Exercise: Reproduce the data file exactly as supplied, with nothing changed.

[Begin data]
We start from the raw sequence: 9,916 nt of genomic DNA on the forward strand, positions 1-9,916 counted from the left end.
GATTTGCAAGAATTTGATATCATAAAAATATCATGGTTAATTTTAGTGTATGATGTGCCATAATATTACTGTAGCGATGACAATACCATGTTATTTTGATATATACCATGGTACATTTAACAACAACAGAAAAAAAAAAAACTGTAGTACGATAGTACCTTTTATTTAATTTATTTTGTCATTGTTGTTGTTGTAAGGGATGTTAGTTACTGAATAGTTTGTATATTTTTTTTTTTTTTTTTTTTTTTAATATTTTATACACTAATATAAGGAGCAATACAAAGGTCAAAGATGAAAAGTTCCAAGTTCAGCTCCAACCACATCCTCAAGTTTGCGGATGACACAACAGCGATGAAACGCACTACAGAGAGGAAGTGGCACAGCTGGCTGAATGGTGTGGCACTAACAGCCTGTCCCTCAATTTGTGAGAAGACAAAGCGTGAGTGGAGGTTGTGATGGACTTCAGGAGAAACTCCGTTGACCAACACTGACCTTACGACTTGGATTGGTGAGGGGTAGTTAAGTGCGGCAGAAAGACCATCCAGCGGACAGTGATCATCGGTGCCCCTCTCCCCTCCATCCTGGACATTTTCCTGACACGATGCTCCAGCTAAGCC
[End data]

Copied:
We start from the raw sequence: 9,916 nt of genomic DNA on the forward strand, positions 1-9,916 counted from the left end.
GATTTGCAAGAATTTGATATCATAAAAATATCATGGTTAATTTTAGTGTATGATGTGCCATAATATTACTGTAGCGATGACAATACCATGTTATTTTGATATATACCATGGTACATTTAACAACAACAGAAAAAAAAAAAACTGTAGTACGATAGTACCTTTTATTTAATTTATTTTGTCATTGTTGTTGTTGTAAGGGATGTTAGTTACTGAATAGTTTGTATATTTTTTTTTTTTTTTTTTTTTTTAATATTTTATACACTAATATAAGGAGCAATACAAAGGTCAAAGATGAAAAGTTCCAAGTTCAGCTCCAACCACATCCTCAAGTTTGCGGATGACACAACAGCGATGAAACGCACTACAGAGAGGAAGTGGCACAGCTGGCTGAATGGTGTGGCACTAACAGCCTGTCCCTCAATTTGTGAGAAGACAAAGCGTGAGTGGAGGTTGTGATGGACTTCAGGAGAAACTCCGTTGACCAACACTGACCTTACGACTTGGATTGGTGAGGGGTAGTTAAGTGCGGCAGAAAGACCATCCAGCGGACAGTGATCATCGGTGCCCCTCTCCCCTCCATCCTGGACATTTTCCTGACACGATGCTCCAGCTAAGCC